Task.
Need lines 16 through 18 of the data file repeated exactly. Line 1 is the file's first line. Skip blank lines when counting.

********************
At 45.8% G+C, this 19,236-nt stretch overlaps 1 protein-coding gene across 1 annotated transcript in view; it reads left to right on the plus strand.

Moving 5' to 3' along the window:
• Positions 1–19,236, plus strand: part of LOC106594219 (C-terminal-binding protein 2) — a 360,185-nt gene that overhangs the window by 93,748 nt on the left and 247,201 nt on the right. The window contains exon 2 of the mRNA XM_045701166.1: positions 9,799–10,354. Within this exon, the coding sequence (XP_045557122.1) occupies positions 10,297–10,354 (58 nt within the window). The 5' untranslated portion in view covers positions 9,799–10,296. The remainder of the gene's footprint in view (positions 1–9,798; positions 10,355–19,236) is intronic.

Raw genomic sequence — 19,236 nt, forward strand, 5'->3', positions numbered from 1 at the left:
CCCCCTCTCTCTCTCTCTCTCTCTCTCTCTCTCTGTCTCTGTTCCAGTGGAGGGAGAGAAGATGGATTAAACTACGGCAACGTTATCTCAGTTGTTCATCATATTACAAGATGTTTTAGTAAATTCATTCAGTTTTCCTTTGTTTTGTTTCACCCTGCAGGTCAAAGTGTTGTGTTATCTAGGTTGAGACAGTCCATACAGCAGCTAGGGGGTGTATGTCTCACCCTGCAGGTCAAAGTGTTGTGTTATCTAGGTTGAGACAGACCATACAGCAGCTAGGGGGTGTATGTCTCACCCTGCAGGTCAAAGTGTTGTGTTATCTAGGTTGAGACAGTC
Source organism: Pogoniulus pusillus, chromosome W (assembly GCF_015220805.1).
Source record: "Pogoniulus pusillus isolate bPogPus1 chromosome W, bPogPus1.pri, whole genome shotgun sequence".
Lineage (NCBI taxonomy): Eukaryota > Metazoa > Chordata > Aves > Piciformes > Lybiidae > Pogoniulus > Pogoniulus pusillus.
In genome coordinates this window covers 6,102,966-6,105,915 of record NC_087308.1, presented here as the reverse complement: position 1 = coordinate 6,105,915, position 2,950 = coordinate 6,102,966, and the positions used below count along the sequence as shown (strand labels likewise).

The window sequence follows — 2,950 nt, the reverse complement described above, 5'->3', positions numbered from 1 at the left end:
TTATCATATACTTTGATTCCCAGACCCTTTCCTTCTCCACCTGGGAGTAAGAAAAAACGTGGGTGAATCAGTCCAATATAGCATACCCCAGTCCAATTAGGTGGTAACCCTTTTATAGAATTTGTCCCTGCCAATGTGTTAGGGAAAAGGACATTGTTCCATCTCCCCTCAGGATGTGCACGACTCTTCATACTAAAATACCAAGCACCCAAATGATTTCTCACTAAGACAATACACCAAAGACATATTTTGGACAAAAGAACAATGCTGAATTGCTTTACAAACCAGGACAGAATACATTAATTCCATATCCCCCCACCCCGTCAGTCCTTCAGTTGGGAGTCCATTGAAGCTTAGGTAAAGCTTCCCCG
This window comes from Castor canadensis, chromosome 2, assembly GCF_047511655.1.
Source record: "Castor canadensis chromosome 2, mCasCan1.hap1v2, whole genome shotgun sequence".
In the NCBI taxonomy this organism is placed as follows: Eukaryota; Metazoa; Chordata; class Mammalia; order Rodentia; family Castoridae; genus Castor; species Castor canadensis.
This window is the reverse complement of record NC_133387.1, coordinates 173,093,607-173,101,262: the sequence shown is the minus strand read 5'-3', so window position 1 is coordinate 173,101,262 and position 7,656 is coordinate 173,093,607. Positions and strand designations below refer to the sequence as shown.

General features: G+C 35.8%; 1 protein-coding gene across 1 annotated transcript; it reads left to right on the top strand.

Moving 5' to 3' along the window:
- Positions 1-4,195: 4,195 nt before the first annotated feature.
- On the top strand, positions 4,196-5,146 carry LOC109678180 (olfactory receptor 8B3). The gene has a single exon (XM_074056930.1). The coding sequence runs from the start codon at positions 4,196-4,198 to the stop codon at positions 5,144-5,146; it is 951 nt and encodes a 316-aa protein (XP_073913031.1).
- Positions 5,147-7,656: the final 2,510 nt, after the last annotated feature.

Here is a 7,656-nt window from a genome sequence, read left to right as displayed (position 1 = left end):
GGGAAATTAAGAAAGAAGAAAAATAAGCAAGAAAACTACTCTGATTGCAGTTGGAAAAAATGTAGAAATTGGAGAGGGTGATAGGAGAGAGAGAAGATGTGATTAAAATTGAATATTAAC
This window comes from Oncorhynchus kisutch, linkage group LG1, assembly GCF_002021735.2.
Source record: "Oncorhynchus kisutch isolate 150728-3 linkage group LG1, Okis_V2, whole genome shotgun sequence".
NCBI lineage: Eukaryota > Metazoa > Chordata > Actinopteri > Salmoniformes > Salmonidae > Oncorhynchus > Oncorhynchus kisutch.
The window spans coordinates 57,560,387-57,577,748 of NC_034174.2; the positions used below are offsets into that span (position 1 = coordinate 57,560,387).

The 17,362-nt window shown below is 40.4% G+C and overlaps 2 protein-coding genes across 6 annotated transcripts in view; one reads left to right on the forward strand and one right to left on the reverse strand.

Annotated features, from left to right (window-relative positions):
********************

General features: G+C 35.8%; 1 protein-coding gene across 1 annotated transcript; it reads left to right on the top strand.

Moving 5' to 3' along the window:
- Positions 1-4,195: 4,195 nt before the first annotated feature.